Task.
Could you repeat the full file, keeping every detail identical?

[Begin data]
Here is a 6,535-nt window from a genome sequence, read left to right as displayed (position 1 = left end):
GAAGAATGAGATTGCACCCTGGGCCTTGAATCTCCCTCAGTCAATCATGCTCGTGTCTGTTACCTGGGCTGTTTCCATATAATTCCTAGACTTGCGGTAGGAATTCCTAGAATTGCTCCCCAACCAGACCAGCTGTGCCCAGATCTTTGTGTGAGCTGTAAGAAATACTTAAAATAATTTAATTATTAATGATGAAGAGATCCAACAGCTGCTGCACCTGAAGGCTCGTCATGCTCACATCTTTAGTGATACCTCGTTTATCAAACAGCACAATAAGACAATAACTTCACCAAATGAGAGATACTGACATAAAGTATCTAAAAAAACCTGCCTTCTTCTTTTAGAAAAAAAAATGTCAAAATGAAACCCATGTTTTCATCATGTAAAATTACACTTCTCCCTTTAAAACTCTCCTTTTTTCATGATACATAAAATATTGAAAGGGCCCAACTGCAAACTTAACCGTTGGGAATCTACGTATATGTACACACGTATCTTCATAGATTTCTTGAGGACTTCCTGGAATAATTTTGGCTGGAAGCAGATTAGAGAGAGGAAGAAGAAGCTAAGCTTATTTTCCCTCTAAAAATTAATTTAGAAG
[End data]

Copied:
Here is a 6,535-nt window from a genome sequence, read left to right as displayed (position 1 = left end):
GAAGAATGAGATTGCACCCTGGGCCTTGAATCTCCCTCAGTCAATCATGCTCGTGTCTGTTACCTGGGCTGTTTCCATATAATTCCTAGACTTGCGGTAGGAATTCCTAGAATTGCTCCCCAACCAGACCAGCTGTGCCCAGATCTTTGTGTGAGCTGTAAGAAATACTTAAAATAATTTAATTATTAATGATGAAGAGATCCAACAGCTGCTGCACCTGAAGGCTCGTCATGCTCACATCTTTAGTGATACCTCGTTTATCAAACAGCACAATAAGACAATAACTTCACCAAATGAGAGATACTGACATAAAGTATCTAAAAAAACCTGCCTTCTTCTTTTAGAAAAAAAAATGTCAAAATGAAACCCATGTTTTCATCATGTAAAATTACACTTCTCCCTTTAAAACTCTCCTTTTTTCATGATACATAAAATATTGAAAGGGCCCAACTGCAAACTTAACCGTTGGGAATCTACGTATATGTACACACGTATCTTCATAGATTTCTTGAGGACTTCCTGGAATAATTTTGGCTGGAAGCAGATTAGAGAGAGGAAGAAGAAGCTAAGCTTATTTTCCCTCTAAAAATTAATTTAGAAG